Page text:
Friday, August 23, 2013

Why I Am An Anglican VI

We Honor Intellectual Inquiry and Pursuit

Bishop Eric Menees

In the late 1980s and the early 1990s, the Church Ad Project ran an ad using a picture of a coat rack in the narthex of a church, with a caption that said, "Check your hat not your brain at the door." I agree with that sentiment, and the Anglican church is at her best when we acknowledge the natural intelligence that God has given us, and then work on developing that intelligence with rigorous study of the Word of God and the Doctrines of the Church.

Anglicanism is a rational form of Christianity, and thus a rational form of pastoral care, because we take questions and intellectual curiosity seriously. Within the Anglican fellowship, if you have problems or difficulties, you are not immediately squelched or kicked out. Your thoughts will be taken seriously within the church. You may ask any question; raise any problem. If, on the basis of your study of scripture, you want a new way of expressing a biblical truth, the Anglican way is to discuss it and debate it, to sort out whether you are on track or off track. In the ACNA, we are keen on learning how to express age old Biblical Truths in a manner that can be understood by a modern pagan culture.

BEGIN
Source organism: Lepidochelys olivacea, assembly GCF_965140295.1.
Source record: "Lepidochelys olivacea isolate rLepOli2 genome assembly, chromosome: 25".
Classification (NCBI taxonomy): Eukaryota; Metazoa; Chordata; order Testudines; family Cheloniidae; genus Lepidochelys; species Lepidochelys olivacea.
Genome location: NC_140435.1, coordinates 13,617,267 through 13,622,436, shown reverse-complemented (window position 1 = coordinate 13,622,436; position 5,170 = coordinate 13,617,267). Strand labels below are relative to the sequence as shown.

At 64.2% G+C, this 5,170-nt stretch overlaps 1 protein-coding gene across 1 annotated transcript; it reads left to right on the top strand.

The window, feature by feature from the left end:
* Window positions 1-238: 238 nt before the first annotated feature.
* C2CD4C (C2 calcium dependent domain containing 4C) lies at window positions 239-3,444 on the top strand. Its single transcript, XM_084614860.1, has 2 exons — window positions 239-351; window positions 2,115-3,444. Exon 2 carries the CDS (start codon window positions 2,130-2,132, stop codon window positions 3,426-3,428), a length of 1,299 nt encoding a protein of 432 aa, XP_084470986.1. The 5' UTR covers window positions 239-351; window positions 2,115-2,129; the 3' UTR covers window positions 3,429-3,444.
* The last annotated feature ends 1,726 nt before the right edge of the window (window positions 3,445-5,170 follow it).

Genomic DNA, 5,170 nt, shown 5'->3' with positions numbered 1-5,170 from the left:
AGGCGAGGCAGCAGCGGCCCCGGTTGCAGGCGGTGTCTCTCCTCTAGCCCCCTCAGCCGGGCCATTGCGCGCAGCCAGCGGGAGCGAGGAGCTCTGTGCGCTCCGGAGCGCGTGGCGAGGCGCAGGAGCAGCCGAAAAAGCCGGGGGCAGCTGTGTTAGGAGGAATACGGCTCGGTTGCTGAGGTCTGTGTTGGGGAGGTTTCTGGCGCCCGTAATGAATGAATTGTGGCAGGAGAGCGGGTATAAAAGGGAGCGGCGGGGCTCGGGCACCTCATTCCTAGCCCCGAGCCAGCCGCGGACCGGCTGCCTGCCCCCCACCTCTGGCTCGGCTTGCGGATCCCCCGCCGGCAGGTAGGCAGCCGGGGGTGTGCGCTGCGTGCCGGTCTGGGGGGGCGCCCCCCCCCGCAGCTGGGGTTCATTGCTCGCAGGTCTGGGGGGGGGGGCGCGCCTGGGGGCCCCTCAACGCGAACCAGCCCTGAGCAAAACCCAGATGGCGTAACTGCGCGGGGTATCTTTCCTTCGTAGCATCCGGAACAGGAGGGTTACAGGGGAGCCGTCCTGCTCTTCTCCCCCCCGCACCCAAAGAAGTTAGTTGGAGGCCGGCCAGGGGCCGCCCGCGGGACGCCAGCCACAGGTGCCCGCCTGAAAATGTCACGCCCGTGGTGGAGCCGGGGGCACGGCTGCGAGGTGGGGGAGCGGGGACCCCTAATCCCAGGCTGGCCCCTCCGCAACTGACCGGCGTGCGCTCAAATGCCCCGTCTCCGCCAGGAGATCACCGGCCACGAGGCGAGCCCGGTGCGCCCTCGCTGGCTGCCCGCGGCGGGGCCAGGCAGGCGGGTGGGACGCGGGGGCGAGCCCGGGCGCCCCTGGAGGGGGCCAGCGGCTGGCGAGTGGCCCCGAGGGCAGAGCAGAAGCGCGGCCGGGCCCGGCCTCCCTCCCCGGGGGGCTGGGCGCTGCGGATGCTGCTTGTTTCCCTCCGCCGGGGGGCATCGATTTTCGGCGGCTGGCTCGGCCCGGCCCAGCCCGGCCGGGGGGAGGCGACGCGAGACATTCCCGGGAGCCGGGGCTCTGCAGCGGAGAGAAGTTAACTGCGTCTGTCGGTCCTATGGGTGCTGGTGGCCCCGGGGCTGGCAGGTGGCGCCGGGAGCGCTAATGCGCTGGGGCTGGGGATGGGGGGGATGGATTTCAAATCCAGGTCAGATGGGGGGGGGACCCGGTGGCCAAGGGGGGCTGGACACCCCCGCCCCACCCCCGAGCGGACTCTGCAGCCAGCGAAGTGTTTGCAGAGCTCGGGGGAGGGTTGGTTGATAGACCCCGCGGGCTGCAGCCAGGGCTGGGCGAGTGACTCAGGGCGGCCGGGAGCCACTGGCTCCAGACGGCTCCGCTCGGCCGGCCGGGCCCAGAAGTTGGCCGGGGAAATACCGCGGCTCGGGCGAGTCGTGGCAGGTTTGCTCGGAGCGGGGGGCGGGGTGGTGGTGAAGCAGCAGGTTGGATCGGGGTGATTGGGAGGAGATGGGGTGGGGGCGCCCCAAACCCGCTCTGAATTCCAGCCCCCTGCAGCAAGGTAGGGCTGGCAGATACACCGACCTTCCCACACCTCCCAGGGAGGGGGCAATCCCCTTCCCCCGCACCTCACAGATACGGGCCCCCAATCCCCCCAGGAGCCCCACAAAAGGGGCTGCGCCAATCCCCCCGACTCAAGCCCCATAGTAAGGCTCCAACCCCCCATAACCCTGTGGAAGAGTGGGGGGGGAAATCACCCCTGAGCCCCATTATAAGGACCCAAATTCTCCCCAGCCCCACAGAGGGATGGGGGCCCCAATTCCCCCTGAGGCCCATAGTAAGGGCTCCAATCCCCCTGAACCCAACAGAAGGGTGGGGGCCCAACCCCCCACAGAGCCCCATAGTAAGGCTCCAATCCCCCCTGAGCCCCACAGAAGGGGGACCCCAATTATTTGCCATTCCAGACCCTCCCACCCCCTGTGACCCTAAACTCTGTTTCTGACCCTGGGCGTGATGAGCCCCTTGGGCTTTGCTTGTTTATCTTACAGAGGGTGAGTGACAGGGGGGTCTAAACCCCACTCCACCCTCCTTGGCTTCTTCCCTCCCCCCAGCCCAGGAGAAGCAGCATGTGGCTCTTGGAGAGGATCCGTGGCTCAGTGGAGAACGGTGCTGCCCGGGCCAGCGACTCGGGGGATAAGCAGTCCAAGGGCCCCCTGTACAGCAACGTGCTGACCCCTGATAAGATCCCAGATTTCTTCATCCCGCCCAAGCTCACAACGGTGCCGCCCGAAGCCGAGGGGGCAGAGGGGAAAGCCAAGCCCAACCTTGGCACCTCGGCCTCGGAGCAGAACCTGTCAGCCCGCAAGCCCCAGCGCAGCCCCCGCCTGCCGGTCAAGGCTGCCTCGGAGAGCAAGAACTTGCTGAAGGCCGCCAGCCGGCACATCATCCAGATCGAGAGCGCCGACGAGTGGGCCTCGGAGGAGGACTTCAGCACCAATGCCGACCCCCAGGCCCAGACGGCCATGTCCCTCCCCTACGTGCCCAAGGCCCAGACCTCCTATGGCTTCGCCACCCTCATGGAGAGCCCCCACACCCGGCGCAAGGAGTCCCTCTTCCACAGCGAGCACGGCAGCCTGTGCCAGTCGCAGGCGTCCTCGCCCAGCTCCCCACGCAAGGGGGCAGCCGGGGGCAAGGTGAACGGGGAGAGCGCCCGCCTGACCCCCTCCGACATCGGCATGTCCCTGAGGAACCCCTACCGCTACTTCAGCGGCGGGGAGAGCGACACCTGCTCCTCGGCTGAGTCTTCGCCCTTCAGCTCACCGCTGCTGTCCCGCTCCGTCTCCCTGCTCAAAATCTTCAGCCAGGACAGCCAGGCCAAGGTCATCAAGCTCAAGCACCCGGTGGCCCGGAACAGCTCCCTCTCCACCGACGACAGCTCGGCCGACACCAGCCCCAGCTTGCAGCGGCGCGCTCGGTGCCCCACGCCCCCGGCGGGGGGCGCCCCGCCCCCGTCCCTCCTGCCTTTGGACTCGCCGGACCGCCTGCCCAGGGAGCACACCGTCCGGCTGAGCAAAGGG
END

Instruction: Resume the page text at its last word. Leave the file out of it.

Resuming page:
Secondly, it has always been the way of Anglican leadership to keep in touch with the world of thought and intellectual pursuits.  It is important to note that the English reformers were highly educated Oxford and Cambridge men.  A founding principle of the Anglican church is to examine the surrounding culture through the lens of Scripture, Reason, and Tradition, which is often referred to as the "three legged stool." That examination is not simply done in a laboratory or library, but in order to engage and confront the culture - thus making the church a cultural influence intellectually.

By engaging the culture, we take a risk of being overly influenced by the culture, and I would argue that too many of the mainline denominations have simply given in to the surrounding culture - embracing and blessing that culture. This is a danger and requires us to be extra vigilant and intentional, but it doesn't mean that we should simply withdraw from the challenge of transforming the culture by the power of God.  On the other hand, some denominations have sought to withdraw from the world, seeking to be the Lord's people in an alien land. However, Anglicanism seeks to engage the world, with the aim of converting it and transforming it. If we read Acts chapter 17, this is the model of St. Paul - to engage and transform. I believe that the Anglican way is more apostolic, more scriptural, and more intellectually honest.

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